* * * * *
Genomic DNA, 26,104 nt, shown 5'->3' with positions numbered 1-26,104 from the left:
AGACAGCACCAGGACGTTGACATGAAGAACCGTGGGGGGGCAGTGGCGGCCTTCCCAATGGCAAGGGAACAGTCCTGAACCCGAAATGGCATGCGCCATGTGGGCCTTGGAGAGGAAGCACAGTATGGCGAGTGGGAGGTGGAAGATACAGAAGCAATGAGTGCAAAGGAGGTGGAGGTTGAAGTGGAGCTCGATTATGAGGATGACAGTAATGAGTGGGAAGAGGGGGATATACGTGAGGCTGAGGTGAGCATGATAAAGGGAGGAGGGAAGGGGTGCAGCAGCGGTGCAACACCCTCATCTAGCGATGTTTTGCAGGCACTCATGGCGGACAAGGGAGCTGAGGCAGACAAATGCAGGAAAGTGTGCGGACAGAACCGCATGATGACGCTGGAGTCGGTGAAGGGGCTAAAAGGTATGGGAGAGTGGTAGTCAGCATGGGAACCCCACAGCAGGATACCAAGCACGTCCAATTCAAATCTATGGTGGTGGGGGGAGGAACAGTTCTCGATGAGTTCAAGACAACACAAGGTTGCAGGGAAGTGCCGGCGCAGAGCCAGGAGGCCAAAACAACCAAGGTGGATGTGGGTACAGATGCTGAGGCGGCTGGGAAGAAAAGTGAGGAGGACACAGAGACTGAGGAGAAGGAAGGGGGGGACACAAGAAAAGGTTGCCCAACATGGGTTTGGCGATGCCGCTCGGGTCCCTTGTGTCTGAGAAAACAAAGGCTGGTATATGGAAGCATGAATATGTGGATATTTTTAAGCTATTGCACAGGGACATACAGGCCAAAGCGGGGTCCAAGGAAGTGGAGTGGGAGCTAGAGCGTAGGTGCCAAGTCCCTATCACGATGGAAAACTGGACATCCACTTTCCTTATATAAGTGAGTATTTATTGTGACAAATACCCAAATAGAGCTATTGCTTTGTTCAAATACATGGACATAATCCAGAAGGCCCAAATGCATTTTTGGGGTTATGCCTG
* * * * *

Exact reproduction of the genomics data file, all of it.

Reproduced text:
Genomic DNA, 26,104 nt, shown 5'->3' with positions numbered 1-26,104 from the left:
AGACAGCACCAGGACGTTGACATGAAGAACCGTGGGGGGGCAGTGGCGGCCTTCCCAATGGCAAGGGAACAGTCCTGAACCCGAAATGGCATGCGCCATGTGGGCCTTGGAGAGGAAGCACAGTATGGCGAGTGGGAGGTGGAAGATACAGAAGCAATGAGTGCAAAGGAGGTGGAGGTTGAAGTGGAGCTCGATTATGAGGATGACAGTAATGAGTGGGAAGAGGGGGATATACGTGAGGCTGAGGTGAGCATGATAAAGGGAGGAGGGAAGGGGTGCAGCAGCGGTGCAACACCCTCATCTAGCGATGTTTTGCAGGCACTCATGGCGGACAAGGGAGCTGAGGCAGACAAATGCAGGAAAGTGTGCGGACAGAACCGCATGATGACGCTGGAGTCGGTGAAGGGGCTAAAAGGTATGGGAGAGTGGTAGTCAGCATGGGAACCCCACAGCAGGATACCAAGCACGTCCAATTCAAATCTATGGTGGTGGGGGGAGGAACAGTTCTCGATGAGTTCAAGACAACACAAGGTTGCAGGGAAGTGCCGGCGCAGAGCCAGGAGGCCAAAACAACCAAGGTGGATGTGGGTACAGATGCTGAGGCGGCTGGGAAGAAAAGTGAGGAGGACACAGAGACTGAGGAGAAGGAAGGGGGGGACACAAGAAAAGGTTGCCCAACATGGGTTTGGCGATGCCGCTCGGGTCCCTTGTGTCTGAGAAAACAAAGGCTGGTATATGGAAGCATGAATATGTGGATATTTTTAAGCTATTGCACAGGGACATACAGGCCAAAGCGGGGTCCAAGGAAGTGGAGTGGGAGCTAGAGCGTAGGTGCCAAGTCCCTATCACGATGGAAAACTGGACATCCACTTTCCTTATATAAGTGAGTATTTATTGTGACAAATACCCAAATAGAGCTATTGCTTTGTTCAAATACATGGACATAATCCAGAAGGCCCAAATGCATTTTTGGGGTTATGCCTG